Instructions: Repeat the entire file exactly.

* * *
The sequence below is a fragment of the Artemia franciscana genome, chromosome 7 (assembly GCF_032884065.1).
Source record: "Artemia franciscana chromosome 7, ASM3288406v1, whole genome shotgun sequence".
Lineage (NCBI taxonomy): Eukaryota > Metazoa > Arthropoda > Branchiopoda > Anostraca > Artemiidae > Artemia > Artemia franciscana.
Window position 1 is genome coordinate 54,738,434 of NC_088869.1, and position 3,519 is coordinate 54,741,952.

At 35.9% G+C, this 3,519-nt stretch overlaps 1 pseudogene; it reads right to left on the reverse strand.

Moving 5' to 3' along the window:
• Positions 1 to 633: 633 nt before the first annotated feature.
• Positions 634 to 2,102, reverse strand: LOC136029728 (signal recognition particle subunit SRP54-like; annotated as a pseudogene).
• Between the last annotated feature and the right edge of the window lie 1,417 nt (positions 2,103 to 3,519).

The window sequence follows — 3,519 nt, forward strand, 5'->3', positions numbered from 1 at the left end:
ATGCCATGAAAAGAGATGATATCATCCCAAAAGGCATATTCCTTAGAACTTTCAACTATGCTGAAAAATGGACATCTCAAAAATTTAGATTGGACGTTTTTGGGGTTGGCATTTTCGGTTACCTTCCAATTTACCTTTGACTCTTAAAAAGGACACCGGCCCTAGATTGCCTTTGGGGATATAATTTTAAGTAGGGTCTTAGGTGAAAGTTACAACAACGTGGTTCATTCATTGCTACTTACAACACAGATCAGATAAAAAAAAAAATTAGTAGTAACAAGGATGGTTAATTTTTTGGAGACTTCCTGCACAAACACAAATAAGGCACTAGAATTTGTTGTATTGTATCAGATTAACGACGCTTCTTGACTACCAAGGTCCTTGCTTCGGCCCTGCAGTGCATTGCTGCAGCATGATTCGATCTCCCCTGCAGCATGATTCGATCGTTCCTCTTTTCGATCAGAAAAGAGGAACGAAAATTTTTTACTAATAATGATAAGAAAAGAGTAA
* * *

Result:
The sequence below is a fragment of the Artemia franciscana genome, chromosome 7 (assembly GCF_032884065.1).
Source record: "Artemia franciscana chromosome 7, ASM3288406v1, whole genome shotgun sequence".
Lineage (NCBI taxonomy): Eukaryota > Metazoa > Arthropoda > Branchiopoda > Anostraca > Artemiidae > Artemia > Artemia franciscana.
Window position 1 is genome coordinate 54,738,434 of NC_088869.1, and position 3,519 is coordinate 54,741,952.

At 35.9% G+C, this 3,519-nt stretch overlaps 1 pseudogene; it reads right to left on the reverse strand.

Moving 5' to 3' along the window:
• Positions 1 to 633: 633 nt before the first annotated feature.
• Positions 634 to 2,102, reverse strand: LOC136029728 (signal recognition particle subunit SRP54-like; annotated as a pseudogene).
• Between the last annotated feature and the right edge of the window lie 1,417 nt (positions 2,103 to 3,519).

The window sequence follows — 3,519 nt, forward strand, 5'->3', positions numbered from 1 at the left end:
ATGCCATGAAAAGAGATGATATCATCCCAAAAGGCATATTCCTTAGAACTTTCAACTATGCTGAAAAATGGACATCTCAAAAATTTAGATTGGACGTTTTTGGGGTTGGCATTTTCGGTTACCTTCCAATTTACCTTTGACTCTTAAAAAGGACACCGGCCCTAGATTGCCTTTGGGGATATAATTTTAAGTAGGGTCTTAGGTGAAAGTTACAACAACGTGGTTCATTCATTGCTACTTACAACACAGATCAGATAAAAAAAAAAATTAGTAGTAACAAGGATGGTTAATTTTTTGGAGACTTCCTGCACAAACACAAATAAGGCACTAGAATTTGTTGTATTGTATCAGATTAACGACGCTTCTTGACTACCAAGGTCCTTGCTTCGGCCCTGCAGTGCATTGCTGCAGCATGATTCGATCTCCCCTGCAGCATGATTCGATCGTTCCTCTTTTCGATCAGAAAAGAGGAACGAAAATTTTTTACTAATAATGATAAGAAAAGAGTAA